[vii] The author is a not a gun enthusiast by any stretch of the imagination. Further, the author understands and appreciates that the government might have compelling state/federal interest in regulating the possession of firearms by felons. Here is something to ponder, however, convicted felon does not lose any of his or her first amendment rights (to religion, to gather, to speak, to print…etc.), or his or her Third Amendment right to not have troops quartered at his or her house, or his or her Fourth Amendment right to be free from unreasonable searches or seizures, or his or her Fifth Amendment right to remain silent, due process, or equitable domain, or his or her Sixth Amendment constitutional criminal rights, or his or her Seventh Amendment right to bring a federal lawsuit, or his or her Eighth Amendment right to bail, freedom from excessive fines, and to be free from cruel and unusual punishment, and/or his or her Fourteenth Amendment rights to “due process” and “equal protection” of the law incorporated against the several states. Only the Second Amendment is restricted in this instance. While the felony has historically been a mark against someone in the past, there are so many felonies (both serious and silly) on the books across this country that the felony offense has lost its seriousness as a meaningful demarcation. In this light, consider bankruptcy. Bankruptcy is a constitutional right. It used to be a mark against someone and unthinkable to have a bankruptcy on your record. Nowadays, various individuals, corporations, and businesses have multiple bankruptcies and use this right to get a fresh start, to get out from unreasonable debt (often made by bad financial decisions), and to begin borrowing money again. After several months, credit agencies and lenders often discount the bankruptcy. Times change. Maybe it is time to rethink the felony conviction as well (but that is for another blog post).
[viii] A plea colloquy is a fancy term for the discussion between the judge and the defendant during the plea hearing whereby the judge discusses the defendant’s constitutional criminal rights (the direct rights) to ensure that the defendant is apprised of his constitutional criminal rights. It is part of the trial judge’s responsibility to satisfy the record for review that the defendant “knowingly, voluntarily, and intelligently” waived these rights or exercised these rights at a trial.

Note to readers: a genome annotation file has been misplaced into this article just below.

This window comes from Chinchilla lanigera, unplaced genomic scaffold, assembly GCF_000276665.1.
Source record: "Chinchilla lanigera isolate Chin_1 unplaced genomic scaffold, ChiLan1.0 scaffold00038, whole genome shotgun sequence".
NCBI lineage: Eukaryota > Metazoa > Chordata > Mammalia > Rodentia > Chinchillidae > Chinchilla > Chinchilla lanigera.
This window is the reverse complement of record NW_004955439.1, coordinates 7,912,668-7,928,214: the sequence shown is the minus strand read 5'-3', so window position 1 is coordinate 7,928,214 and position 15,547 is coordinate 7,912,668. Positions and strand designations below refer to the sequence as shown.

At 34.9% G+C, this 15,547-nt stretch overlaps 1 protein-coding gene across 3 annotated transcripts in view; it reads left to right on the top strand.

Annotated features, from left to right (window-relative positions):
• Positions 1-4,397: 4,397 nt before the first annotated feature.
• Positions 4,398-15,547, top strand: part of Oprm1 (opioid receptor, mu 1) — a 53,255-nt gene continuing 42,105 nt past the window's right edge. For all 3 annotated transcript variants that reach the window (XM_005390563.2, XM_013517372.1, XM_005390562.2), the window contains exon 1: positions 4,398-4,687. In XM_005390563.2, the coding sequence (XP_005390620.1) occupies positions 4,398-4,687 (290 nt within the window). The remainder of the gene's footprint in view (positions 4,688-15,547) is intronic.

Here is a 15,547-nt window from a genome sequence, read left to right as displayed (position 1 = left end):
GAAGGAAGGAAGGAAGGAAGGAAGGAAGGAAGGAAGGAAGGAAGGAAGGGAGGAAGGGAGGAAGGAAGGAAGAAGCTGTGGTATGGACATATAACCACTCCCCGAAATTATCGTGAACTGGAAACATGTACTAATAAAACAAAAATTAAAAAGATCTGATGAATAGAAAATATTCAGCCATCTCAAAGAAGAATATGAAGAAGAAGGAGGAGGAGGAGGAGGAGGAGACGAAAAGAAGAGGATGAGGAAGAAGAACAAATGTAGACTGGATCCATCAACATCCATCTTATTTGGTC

[ix] If you possess a firearm as a convicted felon anywhere in the United States or any territory subject to the jurisdiction of the United States, then you could be indicted and facing up to ten (10) years in federal prison. Essentially, if your state does not have a state law that prohibits possession of a firearm by a felon, you still cannot possess a firearm as a felon because you can be tried in federal court. Here is a double whammy – – if your state has a felon in possession law and you are convicted of that felony, you could also be tried in federal court and receive a consecutive sentence.
[x] See § 943.0585 and 943.059, Fla. Stat.
[xi] See Strickland v. Washington, 466 U.S. 668, 104 S.Ct. 2052, 80 L.Ed.2d. 674 (1984).
[xii] Again, this is not as “cut and dry” as it might seem on its face. According to the United States Supreme Court, deportation and exclusion from the United States for non-citizens is a direct and not collateral consequence of a conviction. See Padilla v. Kentucky, 559 U.S. 356, 130 S.Ct. 1473, 176 L.Ed.2d 284 (2010). See Justice Alito’s concurrence (however, the concurrence is not the decision or the law on this matter – only additional guidance like a unsolicited suggestion).
[xiii] The answer is much more complicated than a simple “no” and relies upon several factors that are not relevant for this blog article. In some exceedingly rare instances, there may be a way to undo a conviction. Again, this is a rarest of exceptions and not generally available for most people’s “run of the mill” convictions. Further, this is not a monetary thing where you can pay some exorbitant amount of money to get a better result. It is not like that. It is a matter of extremely thorough case review with the finest of combs to find a previously unknown and unknowable constitutional error that may have occurred that everyone missed (and the newly found constitutional error must necessarily be outside the prescribed time frames which typically bar and forbid such reviews which then requires further legal acrobatics and precedent juggling to get the matter heard thus making the degree of difficulty off the charts (think the “Triple Lindy” from the movie “Back to School” on a weeklong sugar high degree of difficulty if you are scoring at home.)